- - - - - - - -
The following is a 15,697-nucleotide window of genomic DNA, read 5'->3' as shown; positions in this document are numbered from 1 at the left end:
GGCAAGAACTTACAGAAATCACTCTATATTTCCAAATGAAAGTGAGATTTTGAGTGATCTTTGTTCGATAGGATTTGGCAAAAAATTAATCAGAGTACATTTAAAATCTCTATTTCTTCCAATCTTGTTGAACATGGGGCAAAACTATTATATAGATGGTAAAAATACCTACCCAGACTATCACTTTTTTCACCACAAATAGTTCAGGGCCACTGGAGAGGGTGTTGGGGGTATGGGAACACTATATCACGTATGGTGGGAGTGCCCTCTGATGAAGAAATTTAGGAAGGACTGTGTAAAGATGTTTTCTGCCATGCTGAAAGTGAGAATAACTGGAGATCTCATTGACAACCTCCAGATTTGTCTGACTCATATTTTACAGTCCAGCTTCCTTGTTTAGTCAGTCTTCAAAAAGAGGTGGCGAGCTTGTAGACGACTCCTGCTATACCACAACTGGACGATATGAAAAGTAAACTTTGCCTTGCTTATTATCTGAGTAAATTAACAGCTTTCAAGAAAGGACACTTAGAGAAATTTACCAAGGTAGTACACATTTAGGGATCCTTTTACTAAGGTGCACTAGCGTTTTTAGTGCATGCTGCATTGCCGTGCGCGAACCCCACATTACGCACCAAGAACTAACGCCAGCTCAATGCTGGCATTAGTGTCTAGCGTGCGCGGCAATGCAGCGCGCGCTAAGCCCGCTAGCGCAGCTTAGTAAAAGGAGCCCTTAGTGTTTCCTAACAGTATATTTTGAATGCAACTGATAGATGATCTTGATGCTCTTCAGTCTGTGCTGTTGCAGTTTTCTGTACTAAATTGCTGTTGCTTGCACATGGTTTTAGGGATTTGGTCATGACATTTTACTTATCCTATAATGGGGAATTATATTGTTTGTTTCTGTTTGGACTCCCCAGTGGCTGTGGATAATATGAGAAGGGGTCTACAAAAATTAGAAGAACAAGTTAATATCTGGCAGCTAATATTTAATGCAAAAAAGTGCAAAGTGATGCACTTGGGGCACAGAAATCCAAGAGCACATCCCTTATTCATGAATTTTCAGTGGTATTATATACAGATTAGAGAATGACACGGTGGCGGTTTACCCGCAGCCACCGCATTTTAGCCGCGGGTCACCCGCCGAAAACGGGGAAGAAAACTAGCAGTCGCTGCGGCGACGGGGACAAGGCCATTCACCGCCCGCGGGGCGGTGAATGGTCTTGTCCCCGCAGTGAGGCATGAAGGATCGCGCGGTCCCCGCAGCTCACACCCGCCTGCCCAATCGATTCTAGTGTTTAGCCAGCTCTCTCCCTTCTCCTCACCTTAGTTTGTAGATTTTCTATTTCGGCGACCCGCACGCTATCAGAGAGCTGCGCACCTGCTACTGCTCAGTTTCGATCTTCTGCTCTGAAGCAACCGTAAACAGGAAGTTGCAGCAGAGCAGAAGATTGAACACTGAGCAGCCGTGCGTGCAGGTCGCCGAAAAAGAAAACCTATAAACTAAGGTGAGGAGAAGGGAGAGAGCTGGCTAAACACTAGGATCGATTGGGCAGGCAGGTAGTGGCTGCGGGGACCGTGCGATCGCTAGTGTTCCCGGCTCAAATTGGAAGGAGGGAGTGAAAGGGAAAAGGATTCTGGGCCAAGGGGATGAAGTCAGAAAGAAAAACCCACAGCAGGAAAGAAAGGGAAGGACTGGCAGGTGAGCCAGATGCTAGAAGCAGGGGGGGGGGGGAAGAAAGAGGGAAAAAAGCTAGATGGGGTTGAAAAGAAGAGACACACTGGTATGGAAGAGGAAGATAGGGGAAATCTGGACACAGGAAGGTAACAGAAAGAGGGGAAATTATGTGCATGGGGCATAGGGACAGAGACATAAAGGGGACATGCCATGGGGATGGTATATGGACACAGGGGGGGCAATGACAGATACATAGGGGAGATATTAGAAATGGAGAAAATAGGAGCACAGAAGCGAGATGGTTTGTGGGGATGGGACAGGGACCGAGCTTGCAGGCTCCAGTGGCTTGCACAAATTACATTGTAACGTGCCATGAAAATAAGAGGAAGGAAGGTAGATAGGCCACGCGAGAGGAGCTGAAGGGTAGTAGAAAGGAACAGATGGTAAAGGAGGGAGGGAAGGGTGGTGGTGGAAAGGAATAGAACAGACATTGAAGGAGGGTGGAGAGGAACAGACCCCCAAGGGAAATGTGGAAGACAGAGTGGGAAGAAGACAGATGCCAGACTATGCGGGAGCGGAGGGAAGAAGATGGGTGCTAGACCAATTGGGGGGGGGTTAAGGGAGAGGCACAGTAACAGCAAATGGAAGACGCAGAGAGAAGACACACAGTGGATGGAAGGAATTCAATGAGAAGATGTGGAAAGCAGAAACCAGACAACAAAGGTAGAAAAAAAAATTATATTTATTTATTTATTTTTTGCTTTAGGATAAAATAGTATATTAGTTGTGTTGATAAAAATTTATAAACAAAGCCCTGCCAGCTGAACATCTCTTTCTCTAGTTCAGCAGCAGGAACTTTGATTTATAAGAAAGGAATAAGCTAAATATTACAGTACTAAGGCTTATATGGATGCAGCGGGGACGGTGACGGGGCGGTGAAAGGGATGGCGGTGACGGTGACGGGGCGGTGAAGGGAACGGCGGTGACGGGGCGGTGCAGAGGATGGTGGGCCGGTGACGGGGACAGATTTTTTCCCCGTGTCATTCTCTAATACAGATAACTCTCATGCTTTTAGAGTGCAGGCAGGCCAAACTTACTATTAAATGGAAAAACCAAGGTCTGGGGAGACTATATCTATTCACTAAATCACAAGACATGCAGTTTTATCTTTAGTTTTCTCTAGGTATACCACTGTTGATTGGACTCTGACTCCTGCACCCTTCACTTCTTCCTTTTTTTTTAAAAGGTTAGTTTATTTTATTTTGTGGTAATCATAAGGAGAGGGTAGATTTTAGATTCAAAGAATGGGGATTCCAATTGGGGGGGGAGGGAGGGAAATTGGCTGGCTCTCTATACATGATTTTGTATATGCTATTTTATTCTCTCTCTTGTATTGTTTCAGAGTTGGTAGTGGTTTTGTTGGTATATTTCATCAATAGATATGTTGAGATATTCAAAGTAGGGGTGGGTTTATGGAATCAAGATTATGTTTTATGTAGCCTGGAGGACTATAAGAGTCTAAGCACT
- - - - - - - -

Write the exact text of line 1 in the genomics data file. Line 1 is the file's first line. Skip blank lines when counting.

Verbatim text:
The following is a 15,697-nucleotide window of genomic DNA, read 5'->3' as shown; positions in this document are numbered from 1 at the left end: